It's a tragedy that happens multiple times every year: An average of 38 children die each year after being left in hot cars. Five recent Rice University graduates have designed a new car seat accessory that can not only protect infants accidentally left in hot cars but can also notify caregivers and emergency personnel.
Audrey Clayton, Rachel Wang, Jason Fang, Ralph LaFrance and Ge You, who graduated from Rice May 16, spent the past year working at Rice's Oshman Engineering Design Kitchen to develop Infant SOS, a car seat accessory to protect infants left in potentially lethal hot cars. The device is fitted into standard car seats and can issue auditory, visual and text alerts when it senses that the infant is in danger. It also features a passive cooling system designed to keep an infant's core temperature below a critical point (heat stroke begins at 104 degrees Fahrenheit) until emergency responders arrive.Clayton said it’s no surprise that most of the tragic incidents involving children left in cars occur in the summer months.
The alert system is the accessory's primary means of protection and includes sensors to detect if the car is moving, if the child is still in the seat and if the temperature in the vehicle begins to rise. If the device detects that the car is parked with the child still in its seat, the device's alert responses will be activated after 30 seconds, beginning with visual and auditory alerts. The visual alert is a flashing row of red LED lights that lines the car seat and the audio alert is an alarm. After five minutes, if the infant has not been removed from the seat, text alerts are sent out. The device can be programmed to send texting alerts to up to 10 people, including emergency responders.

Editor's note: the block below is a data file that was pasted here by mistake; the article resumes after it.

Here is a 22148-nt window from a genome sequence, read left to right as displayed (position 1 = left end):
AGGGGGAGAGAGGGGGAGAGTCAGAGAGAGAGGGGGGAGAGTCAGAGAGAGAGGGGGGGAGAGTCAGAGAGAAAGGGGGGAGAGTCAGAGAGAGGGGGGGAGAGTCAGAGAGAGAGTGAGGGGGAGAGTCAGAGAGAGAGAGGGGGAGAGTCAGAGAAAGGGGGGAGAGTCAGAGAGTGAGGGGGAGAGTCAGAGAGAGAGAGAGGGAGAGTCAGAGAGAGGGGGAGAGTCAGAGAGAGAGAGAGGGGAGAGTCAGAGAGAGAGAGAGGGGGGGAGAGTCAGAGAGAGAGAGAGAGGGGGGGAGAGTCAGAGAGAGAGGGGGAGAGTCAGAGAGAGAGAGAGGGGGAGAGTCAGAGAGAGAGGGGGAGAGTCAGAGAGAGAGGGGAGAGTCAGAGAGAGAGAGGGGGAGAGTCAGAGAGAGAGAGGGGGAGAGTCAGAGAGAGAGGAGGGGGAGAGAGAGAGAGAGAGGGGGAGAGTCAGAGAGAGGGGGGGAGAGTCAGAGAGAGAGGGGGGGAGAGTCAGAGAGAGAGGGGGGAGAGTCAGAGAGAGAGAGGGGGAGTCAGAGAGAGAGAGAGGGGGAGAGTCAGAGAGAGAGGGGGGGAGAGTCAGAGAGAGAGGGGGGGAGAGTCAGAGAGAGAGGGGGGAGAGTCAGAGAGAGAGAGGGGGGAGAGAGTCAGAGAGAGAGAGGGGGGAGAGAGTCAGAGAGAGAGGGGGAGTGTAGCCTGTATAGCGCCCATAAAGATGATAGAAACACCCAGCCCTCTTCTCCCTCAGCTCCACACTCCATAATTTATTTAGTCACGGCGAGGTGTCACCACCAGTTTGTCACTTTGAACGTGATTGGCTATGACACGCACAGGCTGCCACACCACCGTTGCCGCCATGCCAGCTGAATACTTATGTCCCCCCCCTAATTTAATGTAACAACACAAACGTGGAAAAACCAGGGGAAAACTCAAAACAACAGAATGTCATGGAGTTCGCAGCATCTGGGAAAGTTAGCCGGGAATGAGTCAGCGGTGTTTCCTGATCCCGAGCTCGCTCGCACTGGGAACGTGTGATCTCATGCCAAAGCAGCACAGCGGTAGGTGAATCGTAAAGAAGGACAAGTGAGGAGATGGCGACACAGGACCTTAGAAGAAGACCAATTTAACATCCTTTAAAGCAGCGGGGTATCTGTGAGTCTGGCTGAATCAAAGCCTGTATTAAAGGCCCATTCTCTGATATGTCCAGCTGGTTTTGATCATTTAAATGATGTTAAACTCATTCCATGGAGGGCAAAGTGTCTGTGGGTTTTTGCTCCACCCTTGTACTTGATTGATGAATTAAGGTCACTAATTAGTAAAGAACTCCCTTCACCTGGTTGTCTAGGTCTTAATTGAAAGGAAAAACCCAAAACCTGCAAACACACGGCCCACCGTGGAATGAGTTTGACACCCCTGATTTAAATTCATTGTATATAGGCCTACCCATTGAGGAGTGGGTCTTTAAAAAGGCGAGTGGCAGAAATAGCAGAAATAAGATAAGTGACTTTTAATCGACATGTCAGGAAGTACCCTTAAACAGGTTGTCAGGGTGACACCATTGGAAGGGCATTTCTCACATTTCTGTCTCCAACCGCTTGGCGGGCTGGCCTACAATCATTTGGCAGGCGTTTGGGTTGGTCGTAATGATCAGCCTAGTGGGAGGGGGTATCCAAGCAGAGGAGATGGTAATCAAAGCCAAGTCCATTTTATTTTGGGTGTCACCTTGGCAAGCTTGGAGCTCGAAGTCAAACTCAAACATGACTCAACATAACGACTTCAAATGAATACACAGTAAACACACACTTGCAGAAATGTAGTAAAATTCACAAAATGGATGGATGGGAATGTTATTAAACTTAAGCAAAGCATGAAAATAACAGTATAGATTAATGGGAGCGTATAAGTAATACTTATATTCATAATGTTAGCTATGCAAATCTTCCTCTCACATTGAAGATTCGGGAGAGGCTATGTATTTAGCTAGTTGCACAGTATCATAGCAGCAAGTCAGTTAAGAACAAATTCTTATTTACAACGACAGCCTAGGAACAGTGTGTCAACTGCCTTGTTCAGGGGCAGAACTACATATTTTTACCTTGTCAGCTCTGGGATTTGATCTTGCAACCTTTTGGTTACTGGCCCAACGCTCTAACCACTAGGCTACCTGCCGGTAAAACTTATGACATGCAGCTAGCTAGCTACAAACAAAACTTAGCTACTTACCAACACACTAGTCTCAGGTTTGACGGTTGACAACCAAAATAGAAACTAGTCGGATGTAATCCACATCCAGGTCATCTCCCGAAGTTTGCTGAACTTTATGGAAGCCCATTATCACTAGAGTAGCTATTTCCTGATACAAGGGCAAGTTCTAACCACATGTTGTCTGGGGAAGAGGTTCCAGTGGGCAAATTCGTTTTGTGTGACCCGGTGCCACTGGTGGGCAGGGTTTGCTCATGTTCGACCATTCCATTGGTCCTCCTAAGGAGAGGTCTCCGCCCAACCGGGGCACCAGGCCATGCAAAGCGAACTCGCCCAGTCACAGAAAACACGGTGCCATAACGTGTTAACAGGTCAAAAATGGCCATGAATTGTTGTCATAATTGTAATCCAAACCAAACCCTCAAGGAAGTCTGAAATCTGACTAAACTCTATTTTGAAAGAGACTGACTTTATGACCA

In case of delayed responses, the cooling system can act as an emergency backup to extend the infant’s chance of survival. A heat-triggered material acts as a main heat absorber to keep the infant's core temperature at a safe level for as long as possible.
The project was funded by Dr. Susan Baldwin '82 through her company, Mamoru Enterprises LLC. She proposed the senior design project after learning that the child of one of her patients had nearly died in an overheated car.
A past Design Kitchen team originally developed the project in fall 2013, but the current team has worked to include the cooling system and improve the alert component. Another team will work to streamline the device's alert system during the 2015-2016 academic year. The students' ultimate goal is to make the removable accessory easy to use and accessible to a large market. The students expect the device to cost approximately $150.